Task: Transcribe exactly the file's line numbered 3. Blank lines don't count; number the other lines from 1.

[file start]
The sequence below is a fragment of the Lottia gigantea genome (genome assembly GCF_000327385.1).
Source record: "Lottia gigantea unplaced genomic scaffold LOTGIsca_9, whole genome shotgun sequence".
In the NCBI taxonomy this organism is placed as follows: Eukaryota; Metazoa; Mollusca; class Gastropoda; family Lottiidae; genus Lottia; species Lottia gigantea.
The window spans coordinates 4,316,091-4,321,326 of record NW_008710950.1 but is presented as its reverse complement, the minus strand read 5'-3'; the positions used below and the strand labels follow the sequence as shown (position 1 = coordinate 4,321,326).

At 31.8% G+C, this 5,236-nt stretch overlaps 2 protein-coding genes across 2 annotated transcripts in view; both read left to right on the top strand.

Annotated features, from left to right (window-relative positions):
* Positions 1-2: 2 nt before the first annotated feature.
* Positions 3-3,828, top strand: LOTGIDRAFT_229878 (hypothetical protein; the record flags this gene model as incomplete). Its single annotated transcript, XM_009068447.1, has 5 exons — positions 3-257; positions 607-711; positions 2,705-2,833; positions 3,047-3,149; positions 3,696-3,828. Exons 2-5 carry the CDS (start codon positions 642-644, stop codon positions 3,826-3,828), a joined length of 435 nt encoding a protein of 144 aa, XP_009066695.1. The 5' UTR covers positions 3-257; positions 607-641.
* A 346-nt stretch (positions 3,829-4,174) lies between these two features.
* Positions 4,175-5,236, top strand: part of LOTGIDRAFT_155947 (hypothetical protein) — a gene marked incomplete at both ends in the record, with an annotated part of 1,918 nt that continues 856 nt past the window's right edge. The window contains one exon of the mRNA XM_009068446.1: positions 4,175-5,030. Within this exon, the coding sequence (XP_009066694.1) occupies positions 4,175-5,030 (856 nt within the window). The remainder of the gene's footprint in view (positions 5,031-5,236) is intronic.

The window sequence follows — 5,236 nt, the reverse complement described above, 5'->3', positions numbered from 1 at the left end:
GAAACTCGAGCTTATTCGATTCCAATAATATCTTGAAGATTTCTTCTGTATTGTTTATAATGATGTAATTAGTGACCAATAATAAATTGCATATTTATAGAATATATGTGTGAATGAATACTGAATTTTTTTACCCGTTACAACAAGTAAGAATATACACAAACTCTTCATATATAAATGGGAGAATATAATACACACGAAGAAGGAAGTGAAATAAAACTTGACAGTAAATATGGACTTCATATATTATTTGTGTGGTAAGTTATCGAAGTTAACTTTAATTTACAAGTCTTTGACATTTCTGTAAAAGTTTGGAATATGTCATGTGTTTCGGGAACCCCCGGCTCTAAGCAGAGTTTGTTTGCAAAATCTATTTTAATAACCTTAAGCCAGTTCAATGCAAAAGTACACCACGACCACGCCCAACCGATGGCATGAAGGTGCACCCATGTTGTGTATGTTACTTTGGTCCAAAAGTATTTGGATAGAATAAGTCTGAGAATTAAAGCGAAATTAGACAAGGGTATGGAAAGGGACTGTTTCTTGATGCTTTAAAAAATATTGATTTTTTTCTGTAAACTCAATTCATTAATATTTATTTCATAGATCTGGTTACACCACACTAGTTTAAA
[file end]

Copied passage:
In the NCBI taxonomy this organism is placed as follows: Eukaryota; Metazoa; Mollusca; class Gastropoda; family Lottiidae; genus Lottia; species Lottia gigantea.